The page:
4DS will collaborate with Sematech’s memory program to build a full transistor-memory to demonstrate a working prototype of a low power RRAM device based on 4DS’ proprietary material processes and device structures.
In 2009, startup 4DS emerged and claimed to have made a major breakthrough in resistive random access memory (RRAM) technology. 4DS is a privately-held U.S. corporation and a subsidiary of 4D-S Pty. Ltd. an Austrialian firm. Right now, the company has ”prototype devices in development,” said Kurt Pfluger, chief executive of 4DS, in an e-mail.
FeRAM, MRAM, phase-change and RRAM are considered next-generation memory technologies. RRAM, a next-generation non-volatile memory technology, is attractive as a replacement for flash memory and as a complement for non-volatile memory applications due to its speed, power profile and scaling. One of the obstacles in deploying RRAM has been establishing a stable memory element. The race to develop circuits has left a gap for development of reliable materials and deposition techniques for low cost manufacturing.
Resistive switching memories are based on materials whose resistivity can be electrically switched between high and low conductive states. RRAM is becoming of interest for future scaled memories because of their superior intrinsic scaling characteristics compared to the charge-based flash devices, and potentially small cell size, enabling dense crossbar RRAM arrays using vertical diode selecting elements. RRAM is seen as a potential candidate to replace conventional flash memory at or below the 22-nm manufacturing process technology node.
“4DS’ unique expertise in RRAM materials technology will complement our device, process and characterization expertise,” said Raj Jammy, vice president of emerging technologies at Sematech, based in Albany, N.Y. ”The joint partnership will expand on Sematech’s current collaborative efforts to develop suitable materials and process techniques for future non-volatile memory applications.”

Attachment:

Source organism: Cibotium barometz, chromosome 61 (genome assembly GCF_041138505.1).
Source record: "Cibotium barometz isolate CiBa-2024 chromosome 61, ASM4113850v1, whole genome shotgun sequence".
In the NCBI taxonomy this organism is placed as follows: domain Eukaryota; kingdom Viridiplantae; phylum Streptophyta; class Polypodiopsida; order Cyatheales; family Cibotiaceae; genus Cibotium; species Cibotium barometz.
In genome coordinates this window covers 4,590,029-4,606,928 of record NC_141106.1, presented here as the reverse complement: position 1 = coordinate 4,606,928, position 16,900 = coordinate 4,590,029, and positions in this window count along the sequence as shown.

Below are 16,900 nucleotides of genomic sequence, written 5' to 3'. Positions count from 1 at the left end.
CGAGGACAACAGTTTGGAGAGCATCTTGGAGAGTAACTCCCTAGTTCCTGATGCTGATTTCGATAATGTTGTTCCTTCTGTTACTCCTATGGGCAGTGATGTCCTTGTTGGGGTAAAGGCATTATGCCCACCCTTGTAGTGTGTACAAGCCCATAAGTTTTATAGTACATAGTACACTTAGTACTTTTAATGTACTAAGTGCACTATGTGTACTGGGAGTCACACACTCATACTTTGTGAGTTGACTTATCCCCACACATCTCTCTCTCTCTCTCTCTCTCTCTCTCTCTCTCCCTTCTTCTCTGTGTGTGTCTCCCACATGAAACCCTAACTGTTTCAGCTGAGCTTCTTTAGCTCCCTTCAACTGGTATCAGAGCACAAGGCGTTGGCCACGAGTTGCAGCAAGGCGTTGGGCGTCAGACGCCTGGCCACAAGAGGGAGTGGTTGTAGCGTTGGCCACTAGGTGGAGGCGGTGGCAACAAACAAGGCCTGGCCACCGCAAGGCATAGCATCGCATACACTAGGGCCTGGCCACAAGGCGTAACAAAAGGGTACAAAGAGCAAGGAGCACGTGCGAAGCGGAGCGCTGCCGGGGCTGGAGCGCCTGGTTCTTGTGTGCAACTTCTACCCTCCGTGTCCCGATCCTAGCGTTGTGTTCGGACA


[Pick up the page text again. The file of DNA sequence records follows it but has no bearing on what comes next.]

The 4DS platform for non-volatile memory is a low temperature CMOS compatible, back end of line (BEOL) process with a simple structure that requires fewer mask steps than flash memory. It operates with lower power and writes faster than conventional flash memories. No other details were given.
Others are also devising RRAM-like products. Adesto Technologies Corp.-a memory startup funded by Applied Materials Inc. and others-is readying its first product-a conductive-bridging RAM (CBRAM).
Seeking to commercialize its memristor technology, Hewlett-Parkard Co. last year entered into a joint development agreement with South Korea’s Hynix Semiconductor Inc. HP and Hynix will jointly develop new materials and process integration technology to transfer HP’s memristor technology from R&D to commercial development in the form of resistive random access memory (RRAM).
In order to explore the scaling limitations of conventional flash memory cells European research institute IMEC recently started looking at RRAM cells. Five of the leading memory makers — Samsung, Hynix, Elpida and Micron Technology — are involved in the IMEC core CMOS research program and are set to share the cost and benefit from the results of the research.
Another firm, Unity Semiconductor Corp., recently ousted its chief executive and the company is moving from a fab to an intellectual-property (IP) model. Micron has made a small investment in Unity. Unity will have access to Micron’s 300-mm fabs.